It seems only fitting that one year after they left the WCHA for different conferences, two of the teams involved in one of that league’s fiercest rivalries will meet again on college hockey’s biggest stage.
Dating to 1951 and the first time Minnesota and North Dakota played in the same conference, the two teams often were near the top of the standings and combined to win 12 national championships — five for the Golden Gophers and seven for the then-Fighting Sioux (North Dakota’s moniker before the 2011-12 season).
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“I think these are two very respectable programs and that’s why they’ve had success,” said Wally Shaver, the longtime Minnesota radio voice. “They’ve had great administrations and great coaches running these two programs, and that consequently resulted in a rivalry that has always been there.”
That combined success, the schools’ geographic location and a conference schedule that often provided four-plus meetings each season boiled the pot on one of college hockey’s legendary rivalries.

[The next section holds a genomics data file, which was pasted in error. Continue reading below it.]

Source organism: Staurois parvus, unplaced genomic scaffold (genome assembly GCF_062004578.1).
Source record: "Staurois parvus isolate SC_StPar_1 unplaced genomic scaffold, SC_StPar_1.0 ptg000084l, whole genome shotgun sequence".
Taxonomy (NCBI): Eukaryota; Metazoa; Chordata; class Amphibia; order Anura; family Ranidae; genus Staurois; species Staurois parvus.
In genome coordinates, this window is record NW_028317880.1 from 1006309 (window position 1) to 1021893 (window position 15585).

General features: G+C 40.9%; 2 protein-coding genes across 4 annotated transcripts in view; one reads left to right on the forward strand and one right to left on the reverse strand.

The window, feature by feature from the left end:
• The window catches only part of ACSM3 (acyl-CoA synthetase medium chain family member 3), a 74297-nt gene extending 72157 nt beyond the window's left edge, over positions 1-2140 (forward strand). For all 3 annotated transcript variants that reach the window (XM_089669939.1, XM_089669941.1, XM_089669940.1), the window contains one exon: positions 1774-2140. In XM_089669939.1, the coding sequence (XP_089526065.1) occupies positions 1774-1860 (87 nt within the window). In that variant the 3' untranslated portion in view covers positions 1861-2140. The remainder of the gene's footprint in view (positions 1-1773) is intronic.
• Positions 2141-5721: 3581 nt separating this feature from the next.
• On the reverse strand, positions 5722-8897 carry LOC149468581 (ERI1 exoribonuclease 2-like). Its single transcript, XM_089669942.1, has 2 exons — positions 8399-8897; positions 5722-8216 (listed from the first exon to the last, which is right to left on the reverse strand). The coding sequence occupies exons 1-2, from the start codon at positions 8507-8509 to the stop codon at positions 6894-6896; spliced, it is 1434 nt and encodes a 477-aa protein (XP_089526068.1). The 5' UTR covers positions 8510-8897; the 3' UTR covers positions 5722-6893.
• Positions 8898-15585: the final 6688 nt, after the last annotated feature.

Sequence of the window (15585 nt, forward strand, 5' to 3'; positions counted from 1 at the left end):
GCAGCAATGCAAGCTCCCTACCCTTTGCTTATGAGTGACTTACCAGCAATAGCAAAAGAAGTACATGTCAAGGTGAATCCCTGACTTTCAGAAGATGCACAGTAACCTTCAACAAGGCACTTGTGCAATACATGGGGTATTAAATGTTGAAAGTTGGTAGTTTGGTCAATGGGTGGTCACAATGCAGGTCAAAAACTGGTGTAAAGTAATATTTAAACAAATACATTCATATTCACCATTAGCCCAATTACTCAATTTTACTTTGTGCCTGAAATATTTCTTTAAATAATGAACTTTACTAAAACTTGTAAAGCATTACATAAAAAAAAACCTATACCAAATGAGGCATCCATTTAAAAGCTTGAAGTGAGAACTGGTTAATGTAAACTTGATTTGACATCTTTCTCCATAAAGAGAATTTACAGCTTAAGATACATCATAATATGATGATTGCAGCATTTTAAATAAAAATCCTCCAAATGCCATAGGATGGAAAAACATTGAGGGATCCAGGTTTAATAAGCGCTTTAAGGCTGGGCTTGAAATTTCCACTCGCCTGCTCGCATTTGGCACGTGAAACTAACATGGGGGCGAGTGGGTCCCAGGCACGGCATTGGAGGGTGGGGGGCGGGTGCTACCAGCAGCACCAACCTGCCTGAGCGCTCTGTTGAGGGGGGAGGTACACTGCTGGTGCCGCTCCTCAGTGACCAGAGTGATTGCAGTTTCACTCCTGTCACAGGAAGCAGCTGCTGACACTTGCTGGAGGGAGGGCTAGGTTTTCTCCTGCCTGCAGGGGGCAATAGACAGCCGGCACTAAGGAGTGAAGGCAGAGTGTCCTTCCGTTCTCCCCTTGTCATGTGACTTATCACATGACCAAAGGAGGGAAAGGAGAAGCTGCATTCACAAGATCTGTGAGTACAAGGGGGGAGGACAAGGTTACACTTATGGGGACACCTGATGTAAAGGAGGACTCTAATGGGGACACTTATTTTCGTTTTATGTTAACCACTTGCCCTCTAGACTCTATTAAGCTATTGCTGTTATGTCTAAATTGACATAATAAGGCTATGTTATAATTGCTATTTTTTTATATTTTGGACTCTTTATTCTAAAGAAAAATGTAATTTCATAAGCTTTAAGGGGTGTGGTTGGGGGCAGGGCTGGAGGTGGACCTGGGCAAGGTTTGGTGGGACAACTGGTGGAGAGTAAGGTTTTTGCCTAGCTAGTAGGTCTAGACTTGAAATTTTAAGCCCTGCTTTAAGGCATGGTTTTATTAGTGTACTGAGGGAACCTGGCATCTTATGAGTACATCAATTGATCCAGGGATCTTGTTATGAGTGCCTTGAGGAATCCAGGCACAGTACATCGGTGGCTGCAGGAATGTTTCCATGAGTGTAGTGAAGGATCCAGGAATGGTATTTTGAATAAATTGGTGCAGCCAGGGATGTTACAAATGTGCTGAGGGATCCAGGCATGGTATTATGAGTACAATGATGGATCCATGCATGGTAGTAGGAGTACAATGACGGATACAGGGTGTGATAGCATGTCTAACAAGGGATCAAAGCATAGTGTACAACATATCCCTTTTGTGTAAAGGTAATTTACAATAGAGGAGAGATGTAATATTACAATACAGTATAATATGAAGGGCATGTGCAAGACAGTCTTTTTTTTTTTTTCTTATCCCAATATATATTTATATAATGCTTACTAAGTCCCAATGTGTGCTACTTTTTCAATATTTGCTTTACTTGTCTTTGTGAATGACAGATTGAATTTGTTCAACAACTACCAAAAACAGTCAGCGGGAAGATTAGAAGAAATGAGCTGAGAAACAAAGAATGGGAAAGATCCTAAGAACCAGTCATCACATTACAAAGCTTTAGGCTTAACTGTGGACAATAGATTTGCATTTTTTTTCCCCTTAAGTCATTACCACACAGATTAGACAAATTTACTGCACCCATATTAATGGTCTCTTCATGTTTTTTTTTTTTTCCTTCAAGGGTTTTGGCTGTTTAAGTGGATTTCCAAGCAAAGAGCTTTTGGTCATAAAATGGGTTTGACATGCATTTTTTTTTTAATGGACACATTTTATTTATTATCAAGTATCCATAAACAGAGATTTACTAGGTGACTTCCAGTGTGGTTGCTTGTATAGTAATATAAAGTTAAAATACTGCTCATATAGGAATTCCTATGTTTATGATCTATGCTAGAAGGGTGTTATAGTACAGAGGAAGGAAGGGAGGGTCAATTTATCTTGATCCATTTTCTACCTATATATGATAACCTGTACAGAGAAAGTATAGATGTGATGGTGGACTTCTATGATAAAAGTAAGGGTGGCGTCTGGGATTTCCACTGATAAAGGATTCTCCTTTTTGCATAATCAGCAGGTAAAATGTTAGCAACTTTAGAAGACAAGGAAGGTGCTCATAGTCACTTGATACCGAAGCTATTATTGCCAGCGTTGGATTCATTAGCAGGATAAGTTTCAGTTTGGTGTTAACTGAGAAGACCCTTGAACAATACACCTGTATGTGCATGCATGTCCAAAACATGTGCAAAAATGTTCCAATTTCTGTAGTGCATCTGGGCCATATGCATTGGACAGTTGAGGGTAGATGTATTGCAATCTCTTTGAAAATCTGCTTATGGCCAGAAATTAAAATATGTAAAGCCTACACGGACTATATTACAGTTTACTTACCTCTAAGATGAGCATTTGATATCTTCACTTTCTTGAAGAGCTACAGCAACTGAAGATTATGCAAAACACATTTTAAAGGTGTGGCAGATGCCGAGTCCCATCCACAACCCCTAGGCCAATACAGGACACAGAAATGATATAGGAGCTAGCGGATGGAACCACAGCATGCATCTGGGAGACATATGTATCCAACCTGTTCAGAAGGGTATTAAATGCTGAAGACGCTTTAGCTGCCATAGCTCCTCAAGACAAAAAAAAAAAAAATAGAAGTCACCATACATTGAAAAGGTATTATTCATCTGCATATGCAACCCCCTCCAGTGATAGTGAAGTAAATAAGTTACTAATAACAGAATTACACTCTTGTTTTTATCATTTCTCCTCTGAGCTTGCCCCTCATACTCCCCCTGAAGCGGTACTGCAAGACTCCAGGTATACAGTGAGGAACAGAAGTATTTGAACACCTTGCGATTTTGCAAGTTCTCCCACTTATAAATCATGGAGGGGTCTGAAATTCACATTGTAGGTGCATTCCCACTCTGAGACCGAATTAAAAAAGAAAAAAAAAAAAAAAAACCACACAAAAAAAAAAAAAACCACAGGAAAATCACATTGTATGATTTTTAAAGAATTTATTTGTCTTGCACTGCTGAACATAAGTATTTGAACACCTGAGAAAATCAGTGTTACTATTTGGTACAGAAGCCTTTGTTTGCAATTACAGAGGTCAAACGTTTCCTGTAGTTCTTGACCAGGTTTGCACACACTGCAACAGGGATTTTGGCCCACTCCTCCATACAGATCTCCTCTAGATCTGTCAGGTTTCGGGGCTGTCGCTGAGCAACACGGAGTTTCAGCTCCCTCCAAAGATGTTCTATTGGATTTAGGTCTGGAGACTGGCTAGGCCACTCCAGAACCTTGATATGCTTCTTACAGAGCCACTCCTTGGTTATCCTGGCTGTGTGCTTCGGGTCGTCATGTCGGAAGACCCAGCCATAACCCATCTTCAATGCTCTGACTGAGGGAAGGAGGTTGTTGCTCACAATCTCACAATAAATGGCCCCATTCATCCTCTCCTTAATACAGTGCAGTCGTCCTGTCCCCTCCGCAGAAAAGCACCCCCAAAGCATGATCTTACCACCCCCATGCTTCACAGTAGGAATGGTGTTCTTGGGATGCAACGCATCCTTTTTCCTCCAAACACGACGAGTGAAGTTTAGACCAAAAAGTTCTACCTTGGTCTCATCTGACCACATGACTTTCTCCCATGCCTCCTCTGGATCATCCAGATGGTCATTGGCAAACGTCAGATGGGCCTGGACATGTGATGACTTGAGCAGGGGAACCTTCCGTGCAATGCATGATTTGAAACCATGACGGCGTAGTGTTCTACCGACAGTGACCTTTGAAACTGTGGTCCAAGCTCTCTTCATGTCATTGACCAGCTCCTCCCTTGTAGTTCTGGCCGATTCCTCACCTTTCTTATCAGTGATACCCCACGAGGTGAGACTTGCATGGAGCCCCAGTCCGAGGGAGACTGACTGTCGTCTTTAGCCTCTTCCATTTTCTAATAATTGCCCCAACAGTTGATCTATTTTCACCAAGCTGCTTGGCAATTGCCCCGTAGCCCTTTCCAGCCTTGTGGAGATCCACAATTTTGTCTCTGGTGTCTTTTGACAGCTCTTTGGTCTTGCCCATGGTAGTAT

“When the two teams were playing, they weren’t playing for the bottom spot in the league,” said Tim Hennessy, the longtime radio voice for North Dakota. “Whenever Minnesota and North Dakota played it generally was in important games.”
The teams first played on Feb. 4, 1930, 22 seasons before they became members of the Midwest Collegiate Hockey League, which later was known as the Western Intercollegiate Hockey League before its teams reformed as the WCHA.
But the origins of Minnesota and North Dakota’s bad blood stems back to the 1960s and 1970s. At that time, Minnesota frequently had an all-American roster while North Dakota often looked to the hotbed of western Canada for talent.